5 Steps To A Status Report With C.L.A.S.S.

Whether you’re preparing a report for your Executive Director, your Board of Directors, or a funder – status reports are critical. They show your stakeholders that:

  • You are in control of current situations,
  • You are organized,
  • You are accountable for the resources used, and,
  • You can be trusted to continue doing a good job.

Take this visual example from the Ontario Non-profit Network’s website:
http://www.theonn.ca/wp-content/uploads/2012/03/04B_Dashboard-Quarterly-March-2013.pdf

 

It shows C.L.A.S.S. in that it is:

* Colourful

* Looks Ahead

* Action Oriented

* Scannable

* Simple Language

 

Colourful

Most people are visual. By using icons and colours, your readers can tell the status of projects faster. Just like a traffic light system, green means go, and red means stop or something needs attention. Even with a lot of information on the page, it is well organized with lots of white space.

Looks Ahead

Despite reporting on the past, there is a column devoted to next steps. This isn’t a historic document; it invites discussion and engagement.

Action Oriented

The report talks about actions, not roadblocks or plans. Even when progress has stopped, the report tells you what the new plans are. The reader can quickly see how these actions dovetail with the organization’s “Themes”, presumably set by the Board. By tying progress back to the overall mandate of your organization, the reader can assess the urgency and importance of devoting more resources to any stopped or blocked projects.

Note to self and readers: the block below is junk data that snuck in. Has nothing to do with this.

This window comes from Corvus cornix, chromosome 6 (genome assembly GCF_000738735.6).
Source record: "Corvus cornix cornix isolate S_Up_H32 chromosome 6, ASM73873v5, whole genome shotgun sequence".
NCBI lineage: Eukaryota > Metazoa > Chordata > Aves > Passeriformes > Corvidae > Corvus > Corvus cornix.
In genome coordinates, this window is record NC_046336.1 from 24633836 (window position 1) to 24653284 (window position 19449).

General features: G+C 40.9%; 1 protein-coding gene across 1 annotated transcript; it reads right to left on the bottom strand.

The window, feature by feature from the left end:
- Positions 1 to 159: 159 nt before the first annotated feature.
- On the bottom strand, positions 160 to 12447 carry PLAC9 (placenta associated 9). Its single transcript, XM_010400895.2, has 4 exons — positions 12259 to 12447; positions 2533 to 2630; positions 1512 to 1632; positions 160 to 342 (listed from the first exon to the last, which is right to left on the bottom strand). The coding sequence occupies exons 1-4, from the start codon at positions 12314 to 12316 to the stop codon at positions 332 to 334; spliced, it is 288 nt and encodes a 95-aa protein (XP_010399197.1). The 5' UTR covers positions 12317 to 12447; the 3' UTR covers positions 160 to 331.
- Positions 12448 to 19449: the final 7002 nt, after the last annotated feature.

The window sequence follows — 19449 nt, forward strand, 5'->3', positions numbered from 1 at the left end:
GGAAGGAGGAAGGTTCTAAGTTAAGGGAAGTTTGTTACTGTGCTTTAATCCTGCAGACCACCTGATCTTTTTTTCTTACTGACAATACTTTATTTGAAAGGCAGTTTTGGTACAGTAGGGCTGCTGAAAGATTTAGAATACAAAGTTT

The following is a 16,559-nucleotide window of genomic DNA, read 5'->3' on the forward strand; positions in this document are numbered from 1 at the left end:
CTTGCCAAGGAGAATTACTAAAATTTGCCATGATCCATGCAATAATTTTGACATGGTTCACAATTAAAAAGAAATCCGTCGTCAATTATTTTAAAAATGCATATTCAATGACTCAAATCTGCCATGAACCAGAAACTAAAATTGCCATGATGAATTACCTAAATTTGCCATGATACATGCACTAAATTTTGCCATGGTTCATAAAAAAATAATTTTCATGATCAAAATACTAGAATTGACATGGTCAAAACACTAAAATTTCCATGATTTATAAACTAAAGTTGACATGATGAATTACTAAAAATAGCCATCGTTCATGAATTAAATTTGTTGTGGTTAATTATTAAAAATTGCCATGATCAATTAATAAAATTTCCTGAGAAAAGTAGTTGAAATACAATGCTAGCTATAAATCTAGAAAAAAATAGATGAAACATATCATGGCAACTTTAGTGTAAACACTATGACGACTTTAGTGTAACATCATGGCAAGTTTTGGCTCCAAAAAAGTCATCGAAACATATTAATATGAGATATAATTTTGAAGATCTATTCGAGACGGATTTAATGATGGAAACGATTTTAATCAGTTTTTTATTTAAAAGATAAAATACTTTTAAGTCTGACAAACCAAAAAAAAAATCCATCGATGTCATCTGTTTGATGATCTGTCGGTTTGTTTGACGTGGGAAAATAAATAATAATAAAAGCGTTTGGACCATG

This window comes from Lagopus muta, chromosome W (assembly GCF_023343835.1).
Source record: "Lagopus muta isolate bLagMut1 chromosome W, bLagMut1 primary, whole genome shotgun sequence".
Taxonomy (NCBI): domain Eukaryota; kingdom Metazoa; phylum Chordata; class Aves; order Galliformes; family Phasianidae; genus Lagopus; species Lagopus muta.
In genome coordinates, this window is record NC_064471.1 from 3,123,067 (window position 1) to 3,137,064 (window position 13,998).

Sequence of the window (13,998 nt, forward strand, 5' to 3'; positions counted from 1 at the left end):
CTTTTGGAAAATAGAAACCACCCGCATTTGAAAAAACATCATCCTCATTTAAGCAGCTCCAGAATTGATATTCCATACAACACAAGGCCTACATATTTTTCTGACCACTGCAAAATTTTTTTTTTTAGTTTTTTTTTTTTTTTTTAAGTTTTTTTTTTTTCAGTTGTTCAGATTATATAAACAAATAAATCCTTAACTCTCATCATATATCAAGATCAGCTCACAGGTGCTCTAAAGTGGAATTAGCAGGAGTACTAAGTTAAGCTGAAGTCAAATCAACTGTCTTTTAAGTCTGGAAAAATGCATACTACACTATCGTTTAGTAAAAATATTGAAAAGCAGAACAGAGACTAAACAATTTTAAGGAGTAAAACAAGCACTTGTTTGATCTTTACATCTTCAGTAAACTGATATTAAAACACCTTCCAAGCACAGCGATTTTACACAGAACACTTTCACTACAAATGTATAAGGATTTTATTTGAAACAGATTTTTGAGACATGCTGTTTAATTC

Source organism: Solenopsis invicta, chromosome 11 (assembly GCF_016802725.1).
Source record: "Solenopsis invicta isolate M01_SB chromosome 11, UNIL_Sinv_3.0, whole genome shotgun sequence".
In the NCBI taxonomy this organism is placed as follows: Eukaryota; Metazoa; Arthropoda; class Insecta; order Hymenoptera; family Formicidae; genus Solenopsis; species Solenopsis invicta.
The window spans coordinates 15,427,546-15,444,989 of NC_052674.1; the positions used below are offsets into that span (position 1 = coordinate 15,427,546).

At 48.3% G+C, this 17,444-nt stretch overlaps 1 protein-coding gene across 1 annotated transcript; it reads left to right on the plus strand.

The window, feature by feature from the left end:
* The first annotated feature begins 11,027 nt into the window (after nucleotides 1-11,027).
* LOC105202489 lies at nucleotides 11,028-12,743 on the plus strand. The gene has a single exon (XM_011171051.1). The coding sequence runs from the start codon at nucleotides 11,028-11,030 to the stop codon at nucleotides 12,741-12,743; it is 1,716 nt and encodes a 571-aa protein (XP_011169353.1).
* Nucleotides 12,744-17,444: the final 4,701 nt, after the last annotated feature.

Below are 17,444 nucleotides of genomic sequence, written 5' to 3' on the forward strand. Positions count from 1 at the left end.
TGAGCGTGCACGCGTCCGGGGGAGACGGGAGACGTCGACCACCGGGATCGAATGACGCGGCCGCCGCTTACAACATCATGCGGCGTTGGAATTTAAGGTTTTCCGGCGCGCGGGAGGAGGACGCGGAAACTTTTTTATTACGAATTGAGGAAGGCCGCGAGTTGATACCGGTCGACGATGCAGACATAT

Scannable

This report can be read in a couple of seconds. You can skim the headings and status icons to get a quick assessment of progress. By making it scannable, the full report is more likely to be read because it doesn’t look overwhelming.

Simple Language

Avoid jargon. No Three-Letter Acronyms (TLA’s), which are a major communication hurdle for charities and public-sector organizations. It can be read equally well by a new Board member, as by a seasoned veteran.

 

So, next time you are asked to report on progress of a business, charity, or project, just remember the acronym C.L.A.S.S.! A special thank you to the Ontario Non-profit Network for publishing such a perfect example (http://www.theonn.ca).

If you need to prepare and present a complex status report that needs to be easy to read, get in touch with me at Energized Accounting. I love a challenge!

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